Continued from last post . . . Any kind of exclusion ultimately undermines democracy. It creates communities of the privileged and the downtrodden – it creates races.
Because race isn’t real in the same sense as an ethnicity, a culture, or a community is. Race is different than all those things, despite the attempts of racial supremacist communities – generation after generation – to convince us that there’s a substrate to race that makes it something more than systematic exclusion.
|From a rally by Jobbik, the radical nationalist political|
party of Hungary – rabidly anti-Semitic, anti-Roma.
Try to prove that there's an ethnic basis for race? You find real ethnic diversity within race and the history of racialization patterns changing so much that the categories contradict each other.
How about a genetic basis for race? Don’t make me laugh. Genetics is way too complicated to be any workable substrate for traits on the massively general scale of races.
And cultural substrates for race? This is how racism against Muslims is usually expressed. But culture is also too changeable and mutable for the absolutes of racism. You might be able to make that charge to an ignoramus, but as soon as anyone discovers anything about the real cultural diversity* of the globe’s billion-or-so Muslims, it falls to pieces.
* As with all human culture, its complexity is fractal. Human variety never escapes complexity and paradox.
There are a lot of ways for a racialization process to begin. For a catalogue, just look at human history. The history of European global empires, especially, but human history in general. The slave trade, colonizer-colonized relationships, settler-indigenous relations, any vector that creates a majority-minority dynamic.
If I can describe what racialization is in the most general terms, it’s taking some particular person and making them an Other. No longer understanding another in terms of their singularity, but according to a vector (or many vectors) of difference from you.**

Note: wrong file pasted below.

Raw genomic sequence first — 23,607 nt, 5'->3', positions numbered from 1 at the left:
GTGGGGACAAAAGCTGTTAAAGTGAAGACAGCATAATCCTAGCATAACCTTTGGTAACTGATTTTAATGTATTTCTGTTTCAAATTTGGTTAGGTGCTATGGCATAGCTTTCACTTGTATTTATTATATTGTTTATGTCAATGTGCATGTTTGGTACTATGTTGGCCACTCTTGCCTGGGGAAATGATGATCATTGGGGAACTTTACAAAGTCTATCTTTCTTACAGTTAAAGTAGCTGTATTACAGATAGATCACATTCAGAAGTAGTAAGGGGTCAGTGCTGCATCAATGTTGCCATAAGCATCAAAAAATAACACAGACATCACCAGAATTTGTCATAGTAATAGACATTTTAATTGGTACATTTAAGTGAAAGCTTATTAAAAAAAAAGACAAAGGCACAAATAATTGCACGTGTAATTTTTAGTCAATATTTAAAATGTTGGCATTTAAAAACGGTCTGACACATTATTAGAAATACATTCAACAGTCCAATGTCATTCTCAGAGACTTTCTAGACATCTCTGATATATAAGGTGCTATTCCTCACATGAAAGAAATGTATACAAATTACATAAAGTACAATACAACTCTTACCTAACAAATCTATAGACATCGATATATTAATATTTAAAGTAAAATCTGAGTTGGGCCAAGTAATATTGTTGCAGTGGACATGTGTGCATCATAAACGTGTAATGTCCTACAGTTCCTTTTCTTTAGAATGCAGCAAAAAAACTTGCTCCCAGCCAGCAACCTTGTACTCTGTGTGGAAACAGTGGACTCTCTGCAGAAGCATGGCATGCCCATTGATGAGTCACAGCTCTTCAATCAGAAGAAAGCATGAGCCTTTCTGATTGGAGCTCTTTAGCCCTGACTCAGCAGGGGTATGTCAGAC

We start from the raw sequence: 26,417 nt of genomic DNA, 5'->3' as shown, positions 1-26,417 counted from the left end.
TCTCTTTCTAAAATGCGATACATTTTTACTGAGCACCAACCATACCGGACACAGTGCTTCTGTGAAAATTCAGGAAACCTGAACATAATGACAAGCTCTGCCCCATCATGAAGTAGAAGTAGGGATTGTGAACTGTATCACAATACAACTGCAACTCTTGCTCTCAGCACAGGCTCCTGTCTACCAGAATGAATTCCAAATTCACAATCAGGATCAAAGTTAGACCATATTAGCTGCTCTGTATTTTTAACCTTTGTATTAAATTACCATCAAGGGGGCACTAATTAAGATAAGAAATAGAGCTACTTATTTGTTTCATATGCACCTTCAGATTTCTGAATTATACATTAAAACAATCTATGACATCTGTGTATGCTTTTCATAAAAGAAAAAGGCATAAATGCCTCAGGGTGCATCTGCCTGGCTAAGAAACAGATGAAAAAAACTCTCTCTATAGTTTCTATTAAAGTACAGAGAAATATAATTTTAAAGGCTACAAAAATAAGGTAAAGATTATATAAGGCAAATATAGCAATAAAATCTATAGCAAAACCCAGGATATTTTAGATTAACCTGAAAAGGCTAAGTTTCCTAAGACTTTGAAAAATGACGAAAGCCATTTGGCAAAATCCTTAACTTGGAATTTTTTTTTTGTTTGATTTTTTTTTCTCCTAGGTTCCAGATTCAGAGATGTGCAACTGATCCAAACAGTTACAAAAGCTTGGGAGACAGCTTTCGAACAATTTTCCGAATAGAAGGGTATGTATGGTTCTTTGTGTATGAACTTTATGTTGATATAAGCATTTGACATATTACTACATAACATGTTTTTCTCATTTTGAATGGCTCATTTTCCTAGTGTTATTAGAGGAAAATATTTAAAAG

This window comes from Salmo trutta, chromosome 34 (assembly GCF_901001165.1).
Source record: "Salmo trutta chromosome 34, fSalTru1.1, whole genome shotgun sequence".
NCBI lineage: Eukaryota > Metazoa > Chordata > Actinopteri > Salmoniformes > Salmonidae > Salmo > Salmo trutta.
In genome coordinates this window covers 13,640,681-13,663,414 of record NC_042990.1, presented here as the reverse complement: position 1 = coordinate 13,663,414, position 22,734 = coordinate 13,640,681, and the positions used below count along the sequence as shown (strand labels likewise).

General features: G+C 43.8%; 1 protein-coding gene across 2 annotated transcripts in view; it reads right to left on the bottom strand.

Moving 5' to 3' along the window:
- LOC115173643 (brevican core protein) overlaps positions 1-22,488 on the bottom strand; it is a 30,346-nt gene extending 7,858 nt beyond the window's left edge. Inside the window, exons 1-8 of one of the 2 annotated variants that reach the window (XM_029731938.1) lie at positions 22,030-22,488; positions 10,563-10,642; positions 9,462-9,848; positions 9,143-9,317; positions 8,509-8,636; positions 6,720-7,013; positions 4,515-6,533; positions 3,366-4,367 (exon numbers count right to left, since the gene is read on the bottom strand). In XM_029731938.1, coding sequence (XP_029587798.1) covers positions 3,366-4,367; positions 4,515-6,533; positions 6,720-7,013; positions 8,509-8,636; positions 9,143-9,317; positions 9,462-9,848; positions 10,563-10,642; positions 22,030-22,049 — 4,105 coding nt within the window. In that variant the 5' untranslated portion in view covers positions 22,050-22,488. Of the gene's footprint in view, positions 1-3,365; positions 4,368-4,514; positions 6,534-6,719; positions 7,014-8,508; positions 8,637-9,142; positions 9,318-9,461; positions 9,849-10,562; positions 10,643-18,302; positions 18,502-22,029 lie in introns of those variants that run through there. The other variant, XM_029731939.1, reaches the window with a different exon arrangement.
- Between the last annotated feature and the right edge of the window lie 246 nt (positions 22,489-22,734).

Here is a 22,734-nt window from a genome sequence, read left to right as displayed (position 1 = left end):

** When I worked in the academy, I was never quite able to put my finger on why so much talk in “Continental” philosophical studies about the Other (with a capital O) never excited me, and sometimes made me feel squidgy and strange.
Most people who consider themselves progressives do their best not to take part in any racializing behaviours or thoughts. Even most conservatives or nationalists have (at least until relatively recently) avoided articulating their politics in racial terms. But you can’t really have nationalism of any kind without a racializing process. As in the rise of Trumpism, it’s best simply to be honest with yourself about that.
But as modern democrats, we end up caught in the most insidious racialization that there's ever been. A citizen's racialization of the foreigner. And because the philosophy of modern democracy has defined the achievement of freedom as occurring through the state, the citizen believes his freedom to be universal.
The democratic state is just the instantiation of freedom. Freedom itself is universal. But if the material space of freedom is defined by territorial boundaries and citizenship documentation, then it isn’t universal. The state doesn’t achieve a universal freedom – it's a material restriction of freedom by territory, birth, and law.
This is the heart of the critique that Etienne Balibar brought to the people and politics of Europe when he published We, The People of Europe in the early 2000s.
That moment may have been a critical tipping point, when it was still possible to achieve the ideals of the European Union, and before the now-pretty-much-unstoppable rise of racist nationalism that the EU was supposed to starve to death.
That time is past, I think. And we're left with a much more dangerous time. But Balibar's philosophy at that missed moment of opportunity can offer us some ideas to rebuild our dreams in reality. Or at least give us ideals to carry through as we try to survive the current convulsions.